This reminded me of another post, by J-Walk this time, where he uses a random walk simulation in VBA to benchmark system performance. Back then, I ran the VBA code, and also the equivalent C# in a console app, out of curiosity: 11.38 seconds, vs. 2.73 seconds. Why not try the same experiment, and see if we can get the best of both worlds and bring some of the C# power into Excel via ExcelDNA?

So I created a Class Library, with the following method, a close equivalent to the VBA benchmark code:

public class Experiment
{
public static string RandomWalk()
{
var stopwatch = new Stopwatch();
stopwatch.Start();
var position = 0;
var random = new Random();
for (var run = 0; run < 100000000; run++)
{
if (random.Next(0, 2) == 0)
{
position++;
}
else
{
position--;
}
}
stopwatch.Stop();
var elapsed = (double)stopwatch.ElapsedMilliseconds / 1000d;
return "Position: " + position.ToString() + ", Time: " + elapsed.ToString();
}
}

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12. December 2009 11:43

A few days back, I stumbled upon this page, where Frank Rice describes how to use VBA to list all VBA macros and functions a Workbook contains. I thought that was interesting: it’s not the type of VBA code most commonly seen, and the idea of VBA code interacting with VBA code is fun. So I tweeted it, and Charts GrandMaster Jon Peltier, in his own words,  could not “leave anything alone, and made some changes to how the procedure worked”. Nice changes, if I might add.

I am not one to leave anything alone, either, and wanted to check how well that would work using C#.

Disclaimer: I have done enough checking to know that the code works in non-twisted cases, but this is far from polished. This would need some handling for exceptions before making it to anything shipped to a client you care about, for instance. My goal was to provide a solid code outline, feel free to modify to fit your needs.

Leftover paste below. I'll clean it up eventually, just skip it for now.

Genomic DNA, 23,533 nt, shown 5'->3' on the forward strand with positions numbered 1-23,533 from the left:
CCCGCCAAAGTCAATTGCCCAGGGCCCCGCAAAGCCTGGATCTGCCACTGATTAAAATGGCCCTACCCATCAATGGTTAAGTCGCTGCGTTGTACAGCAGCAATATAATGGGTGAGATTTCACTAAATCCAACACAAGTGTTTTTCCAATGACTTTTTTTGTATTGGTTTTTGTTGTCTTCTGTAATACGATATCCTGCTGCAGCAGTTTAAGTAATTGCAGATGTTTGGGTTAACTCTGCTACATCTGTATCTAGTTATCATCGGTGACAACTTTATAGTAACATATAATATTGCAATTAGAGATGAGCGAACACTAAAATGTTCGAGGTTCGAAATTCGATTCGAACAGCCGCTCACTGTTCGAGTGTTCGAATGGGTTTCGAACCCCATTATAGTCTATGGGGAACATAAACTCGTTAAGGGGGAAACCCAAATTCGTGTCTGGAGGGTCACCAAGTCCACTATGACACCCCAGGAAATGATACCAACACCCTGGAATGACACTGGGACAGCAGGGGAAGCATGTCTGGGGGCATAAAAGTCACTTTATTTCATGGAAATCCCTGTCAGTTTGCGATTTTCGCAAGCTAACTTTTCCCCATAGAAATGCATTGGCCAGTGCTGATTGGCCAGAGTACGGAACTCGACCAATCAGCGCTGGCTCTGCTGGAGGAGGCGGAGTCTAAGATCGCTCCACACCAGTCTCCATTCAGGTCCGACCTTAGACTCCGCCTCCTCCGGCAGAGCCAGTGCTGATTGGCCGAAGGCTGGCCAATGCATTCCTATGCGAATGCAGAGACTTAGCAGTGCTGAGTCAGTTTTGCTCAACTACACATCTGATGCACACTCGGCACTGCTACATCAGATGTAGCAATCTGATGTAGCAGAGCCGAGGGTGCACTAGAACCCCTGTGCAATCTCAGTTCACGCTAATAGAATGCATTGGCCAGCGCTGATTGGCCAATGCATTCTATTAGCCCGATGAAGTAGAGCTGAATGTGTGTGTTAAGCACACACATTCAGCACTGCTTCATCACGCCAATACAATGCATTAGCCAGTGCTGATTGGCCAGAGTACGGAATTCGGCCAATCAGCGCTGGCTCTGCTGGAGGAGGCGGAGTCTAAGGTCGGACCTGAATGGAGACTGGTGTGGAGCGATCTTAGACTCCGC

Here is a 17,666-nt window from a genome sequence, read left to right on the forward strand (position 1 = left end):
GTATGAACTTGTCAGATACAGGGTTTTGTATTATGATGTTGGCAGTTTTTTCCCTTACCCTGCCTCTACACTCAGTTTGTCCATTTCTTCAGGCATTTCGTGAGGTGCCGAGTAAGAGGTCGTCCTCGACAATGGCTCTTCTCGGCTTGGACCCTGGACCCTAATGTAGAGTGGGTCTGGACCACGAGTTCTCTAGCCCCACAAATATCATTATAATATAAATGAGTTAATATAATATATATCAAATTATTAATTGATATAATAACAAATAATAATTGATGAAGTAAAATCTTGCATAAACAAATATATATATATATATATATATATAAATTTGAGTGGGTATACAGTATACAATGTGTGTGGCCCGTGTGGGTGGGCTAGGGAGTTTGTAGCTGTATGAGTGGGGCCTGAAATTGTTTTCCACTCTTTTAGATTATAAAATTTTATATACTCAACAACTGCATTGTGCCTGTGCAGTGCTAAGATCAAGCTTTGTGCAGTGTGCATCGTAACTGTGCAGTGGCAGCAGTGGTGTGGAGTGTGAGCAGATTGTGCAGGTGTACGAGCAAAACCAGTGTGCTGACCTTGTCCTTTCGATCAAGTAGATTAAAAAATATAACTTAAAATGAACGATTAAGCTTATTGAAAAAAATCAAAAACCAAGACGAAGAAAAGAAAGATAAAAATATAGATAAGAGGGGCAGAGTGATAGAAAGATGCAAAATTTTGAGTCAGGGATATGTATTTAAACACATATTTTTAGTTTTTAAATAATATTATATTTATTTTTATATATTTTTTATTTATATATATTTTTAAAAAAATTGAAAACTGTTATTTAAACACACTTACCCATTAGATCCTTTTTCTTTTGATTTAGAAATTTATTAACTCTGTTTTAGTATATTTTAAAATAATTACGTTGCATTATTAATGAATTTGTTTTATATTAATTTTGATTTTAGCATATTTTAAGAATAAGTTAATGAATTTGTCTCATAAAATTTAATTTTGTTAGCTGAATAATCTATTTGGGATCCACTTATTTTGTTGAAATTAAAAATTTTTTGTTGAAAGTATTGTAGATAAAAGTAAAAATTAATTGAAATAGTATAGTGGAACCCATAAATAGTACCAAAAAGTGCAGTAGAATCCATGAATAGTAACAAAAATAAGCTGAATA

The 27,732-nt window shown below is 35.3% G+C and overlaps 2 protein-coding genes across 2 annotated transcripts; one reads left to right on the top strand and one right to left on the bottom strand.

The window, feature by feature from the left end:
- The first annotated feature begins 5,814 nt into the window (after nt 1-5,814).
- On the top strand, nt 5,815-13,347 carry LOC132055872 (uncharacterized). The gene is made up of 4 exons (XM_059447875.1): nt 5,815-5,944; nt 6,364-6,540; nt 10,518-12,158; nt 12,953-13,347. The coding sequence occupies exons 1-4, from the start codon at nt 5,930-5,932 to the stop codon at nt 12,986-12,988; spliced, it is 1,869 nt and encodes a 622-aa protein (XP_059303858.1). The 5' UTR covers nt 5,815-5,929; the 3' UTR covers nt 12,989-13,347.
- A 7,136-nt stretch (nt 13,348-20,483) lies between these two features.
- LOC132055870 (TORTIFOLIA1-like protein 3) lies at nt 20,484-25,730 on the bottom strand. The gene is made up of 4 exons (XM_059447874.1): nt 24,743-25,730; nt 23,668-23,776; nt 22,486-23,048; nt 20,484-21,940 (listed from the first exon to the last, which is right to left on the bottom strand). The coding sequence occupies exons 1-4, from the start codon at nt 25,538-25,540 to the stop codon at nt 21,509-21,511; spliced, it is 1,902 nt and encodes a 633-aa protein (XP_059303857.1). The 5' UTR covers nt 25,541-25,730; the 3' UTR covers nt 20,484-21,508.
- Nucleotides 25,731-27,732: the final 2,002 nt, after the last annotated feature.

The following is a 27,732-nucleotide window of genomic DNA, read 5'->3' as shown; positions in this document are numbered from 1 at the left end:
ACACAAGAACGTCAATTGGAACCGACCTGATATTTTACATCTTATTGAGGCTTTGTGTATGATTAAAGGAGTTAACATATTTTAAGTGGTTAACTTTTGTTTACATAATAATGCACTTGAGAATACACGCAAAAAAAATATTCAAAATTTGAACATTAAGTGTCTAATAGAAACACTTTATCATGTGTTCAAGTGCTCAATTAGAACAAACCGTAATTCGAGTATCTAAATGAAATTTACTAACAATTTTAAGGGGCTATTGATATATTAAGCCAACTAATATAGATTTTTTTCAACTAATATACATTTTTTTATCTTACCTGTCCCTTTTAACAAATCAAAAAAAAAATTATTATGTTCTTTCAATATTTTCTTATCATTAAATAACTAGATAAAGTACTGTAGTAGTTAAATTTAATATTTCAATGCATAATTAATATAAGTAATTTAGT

The class/method below takes in a fully-qualified file name (i.e. with the full path, just what you would get from an OpenFileDialog), and searches for all the procedures (sub or function) defined in VBA.

As a bonus, I added some extra code to extract the signature of the procedure, and the header comments. The signature - what arguments it takes as input, and what it returns - is a much better summary than simply its name, and I figured that if the author bothered to add comments, it was probably extracting that, too. It also illustrates nicely some of the functionalities of the API.

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29. October 2009 10:05

Recently, a client asked me if it was possible to create an Excel scatter plot of his products, adding a label on each data point, and using different colors and symbols for different types of products. You could think of this as plotting 5 dimensions at once, instead of the usual two.

I quickly coded a VBA macro to do that, with a sample workbook to illustrate the usage. The macro is pretty rough, but was sufficient for my needs as is, so I haven’t put extra efforts in: feel free to improve upon it…

Here is a sample of the output: